November 1, 2018 4:29:01 am
EVEN AS the BJP has intensified its protests against the Supreme Court’s order to open the Sabarimala shrine to women of all ages, senior party leader and Union Minister Uma Bharti has said the apex court cannot be blamed.
“The court did not intervene suo motu. When someone approaches the court, it cannot deny the opportunity to take their matter before the court… If someone goes to court, the court will have to pronounce its stand… I will not blame the court here,” Bharti told The Indian Express.
Her statement comes days after BJP president Amit Shah said courts should desist from pronouncing verdicts which cannot be implemented. Addressing party workers in Kannur on Saturday, Shah had said: “I want to tell the government and those who pronounce the orders in court that you should issue orders that can be implemented, not the ones that break the faith of people.”
Bharti said Shah could have been referring to those who had approached the court.
Stating that women do not need to be told when they can enter a temple, she said: “The issue is a matter of personal faith. Women themselves are aware when there are restrictions, they know when to go to a temple and when they should not go… Those who go should have faith. It’s not a picnic spot, it’s a place of worship. When women go there, no one has to tell them when to go. They know it, and they have been keeping these (restrictions) for millions of years. My view is that women will themselves keep the restrictions.”
She blamed the protests in Kerala, where BJP workers have launched a dawn-to-dusk hunger strike, on the “atmosphere” in the state. “People, especially Hindus, are protesting in Kerala because their religious sentiments have been deeply hurt. How calves were brought to the middle of road, slaughtered, cooked and eaten. The atmosphere in Kerala has become such that… (they want) Hindus should be humiliated, all the experiments should be done on them,” said the Union Minister for Drinking Water and Sanitation.
Bharti, who was at the forefront of the Ram Janmabhoomi movement and is among those accused in the Babri Masjid demolition case, said all Opposition parties, including the Congress, should initiate a dialogue to resolve the dispute.
“The government can intervene only if there is a consensus. If everyone gets together, as in the case of Somnath temple, it can happen. Those in the government want the temple… when the Somnath temple issue came up, everyone stood together. So, let all the parties come together. If the Congress, Left and Socialist parties come together, there will be a temple,” she said.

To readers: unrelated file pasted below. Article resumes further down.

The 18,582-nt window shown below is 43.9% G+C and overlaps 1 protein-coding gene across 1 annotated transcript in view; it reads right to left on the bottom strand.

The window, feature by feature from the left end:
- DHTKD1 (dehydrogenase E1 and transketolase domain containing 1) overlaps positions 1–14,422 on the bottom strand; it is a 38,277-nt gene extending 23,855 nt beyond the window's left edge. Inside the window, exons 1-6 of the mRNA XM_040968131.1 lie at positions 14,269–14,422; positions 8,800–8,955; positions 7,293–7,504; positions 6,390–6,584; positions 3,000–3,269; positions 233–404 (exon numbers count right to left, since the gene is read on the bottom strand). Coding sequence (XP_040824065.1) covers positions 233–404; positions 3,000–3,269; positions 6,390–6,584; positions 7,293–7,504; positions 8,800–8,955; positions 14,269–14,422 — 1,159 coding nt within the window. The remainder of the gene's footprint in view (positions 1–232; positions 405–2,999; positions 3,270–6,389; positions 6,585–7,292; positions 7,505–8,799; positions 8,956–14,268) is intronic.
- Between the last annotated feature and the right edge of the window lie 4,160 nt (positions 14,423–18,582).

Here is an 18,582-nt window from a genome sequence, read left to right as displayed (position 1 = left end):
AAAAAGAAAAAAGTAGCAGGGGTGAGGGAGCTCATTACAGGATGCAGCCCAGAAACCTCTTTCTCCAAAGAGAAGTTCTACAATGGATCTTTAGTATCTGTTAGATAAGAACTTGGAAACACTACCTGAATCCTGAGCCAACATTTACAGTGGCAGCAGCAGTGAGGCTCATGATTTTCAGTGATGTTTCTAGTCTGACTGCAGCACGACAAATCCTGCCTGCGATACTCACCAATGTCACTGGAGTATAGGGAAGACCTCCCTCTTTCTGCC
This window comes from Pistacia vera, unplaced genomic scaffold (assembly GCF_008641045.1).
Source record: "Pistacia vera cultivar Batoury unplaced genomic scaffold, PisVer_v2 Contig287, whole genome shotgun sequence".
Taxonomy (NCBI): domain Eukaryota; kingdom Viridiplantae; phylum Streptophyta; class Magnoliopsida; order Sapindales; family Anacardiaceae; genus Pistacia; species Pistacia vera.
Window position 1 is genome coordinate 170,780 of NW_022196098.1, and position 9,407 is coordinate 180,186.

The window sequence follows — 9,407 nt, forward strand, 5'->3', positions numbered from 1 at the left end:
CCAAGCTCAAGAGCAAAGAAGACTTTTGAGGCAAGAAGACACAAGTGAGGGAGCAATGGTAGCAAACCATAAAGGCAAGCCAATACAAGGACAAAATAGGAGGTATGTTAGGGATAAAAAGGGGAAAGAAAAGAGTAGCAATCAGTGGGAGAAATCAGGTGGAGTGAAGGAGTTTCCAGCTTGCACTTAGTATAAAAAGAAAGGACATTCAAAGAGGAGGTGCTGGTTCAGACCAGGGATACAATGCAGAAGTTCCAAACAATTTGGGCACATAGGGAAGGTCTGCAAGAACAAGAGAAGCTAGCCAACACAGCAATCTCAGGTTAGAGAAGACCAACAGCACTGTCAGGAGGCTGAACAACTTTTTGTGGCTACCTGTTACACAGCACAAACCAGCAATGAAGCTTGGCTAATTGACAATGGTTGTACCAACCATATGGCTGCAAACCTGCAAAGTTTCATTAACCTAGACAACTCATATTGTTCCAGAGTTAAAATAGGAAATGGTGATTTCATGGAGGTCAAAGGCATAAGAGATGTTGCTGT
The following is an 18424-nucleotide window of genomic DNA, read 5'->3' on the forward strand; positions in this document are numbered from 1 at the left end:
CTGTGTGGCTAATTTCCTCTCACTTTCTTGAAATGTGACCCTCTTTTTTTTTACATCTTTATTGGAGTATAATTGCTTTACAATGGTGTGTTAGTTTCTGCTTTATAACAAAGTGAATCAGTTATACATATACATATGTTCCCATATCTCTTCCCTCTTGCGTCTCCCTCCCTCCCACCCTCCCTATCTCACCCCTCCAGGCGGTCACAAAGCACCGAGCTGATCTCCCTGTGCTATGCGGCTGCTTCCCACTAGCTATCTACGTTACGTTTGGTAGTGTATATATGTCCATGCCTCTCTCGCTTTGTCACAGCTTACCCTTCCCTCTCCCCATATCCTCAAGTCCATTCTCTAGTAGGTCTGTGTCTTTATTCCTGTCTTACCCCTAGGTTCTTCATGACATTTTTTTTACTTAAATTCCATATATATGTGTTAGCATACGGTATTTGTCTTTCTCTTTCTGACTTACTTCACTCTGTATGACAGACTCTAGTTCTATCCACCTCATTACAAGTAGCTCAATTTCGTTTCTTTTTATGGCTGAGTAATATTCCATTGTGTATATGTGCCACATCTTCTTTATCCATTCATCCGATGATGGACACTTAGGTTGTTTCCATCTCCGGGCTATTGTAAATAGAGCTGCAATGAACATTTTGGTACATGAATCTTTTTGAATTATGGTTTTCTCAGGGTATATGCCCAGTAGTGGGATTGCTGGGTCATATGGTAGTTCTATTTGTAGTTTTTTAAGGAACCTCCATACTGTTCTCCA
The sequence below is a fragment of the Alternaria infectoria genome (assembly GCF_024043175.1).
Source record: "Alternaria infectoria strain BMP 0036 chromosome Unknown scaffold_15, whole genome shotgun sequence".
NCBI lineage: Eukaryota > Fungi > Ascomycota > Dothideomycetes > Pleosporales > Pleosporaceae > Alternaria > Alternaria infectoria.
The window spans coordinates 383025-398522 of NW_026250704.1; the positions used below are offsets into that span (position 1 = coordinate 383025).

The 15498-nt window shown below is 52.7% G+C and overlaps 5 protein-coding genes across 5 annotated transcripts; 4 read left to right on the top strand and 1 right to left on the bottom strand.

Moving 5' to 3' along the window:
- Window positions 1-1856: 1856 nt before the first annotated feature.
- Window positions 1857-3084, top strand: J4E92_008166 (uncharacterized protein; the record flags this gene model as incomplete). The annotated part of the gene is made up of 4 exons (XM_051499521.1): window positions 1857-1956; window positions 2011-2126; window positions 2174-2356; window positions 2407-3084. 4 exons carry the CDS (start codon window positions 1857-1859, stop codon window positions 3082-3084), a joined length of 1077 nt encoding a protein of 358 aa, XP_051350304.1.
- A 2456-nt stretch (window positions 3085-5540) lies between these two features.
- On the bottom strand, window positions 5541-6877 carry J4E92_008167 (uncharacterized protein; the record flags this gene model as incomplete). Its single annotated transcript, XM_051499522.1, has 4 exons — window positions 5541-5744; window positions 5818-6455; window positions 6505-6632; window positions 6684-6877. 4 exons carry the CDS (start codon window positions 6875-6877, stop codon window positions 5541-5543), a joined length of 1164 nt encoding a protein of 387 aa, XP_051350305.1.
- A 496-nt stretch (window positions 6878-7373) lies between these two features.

Unlike some of her party colleagues, she did not call for a legislation to allow the construction of a Ram temple. “It is an issue of dispute of land. It’s not a dispute of faith, because you can’t compare the structure with the birthplace of Ram… I will invite Rahul Gandhi, Sonia Gandhi, Mayawati, Akhilesh Yadav, Mamata Banerjee, because they say we are using it for the purpose of elections. It will be better if they come forth and start talking about a solution,” she said.
“Let them have a dialogue. Because Ram Lalla should get a temple at his birthplace, it belongs to us. It’s not challenged, the challenge is only about the land. If we start the dialogue process, others like Rahul Gandhi will spread venom and get people killed. So let them do it. If both parties go to court and say they would like to resolve it, the court will accept it,” she said.
Denying the Opposition’s charge that the BJP raises the Ram temple issue during elections, she said: “It just happened that the elections are near now. The Supreme Court is an independent body. It’s just a coincidence that the case has come up just before elections. For us, the Ram Janmabhoomi movement is not an issue to win or lose elections. For us, this is an issue that is linked to national pride.”
The minister said she wanted to quit the government so that she could get more involved in the campaign to clean Ganga. “But I have not been freed yet,” she said. She said it has been difficult to convince officials, despite their “faith in Ganga”, about the problem and their responsibility to resolve it.
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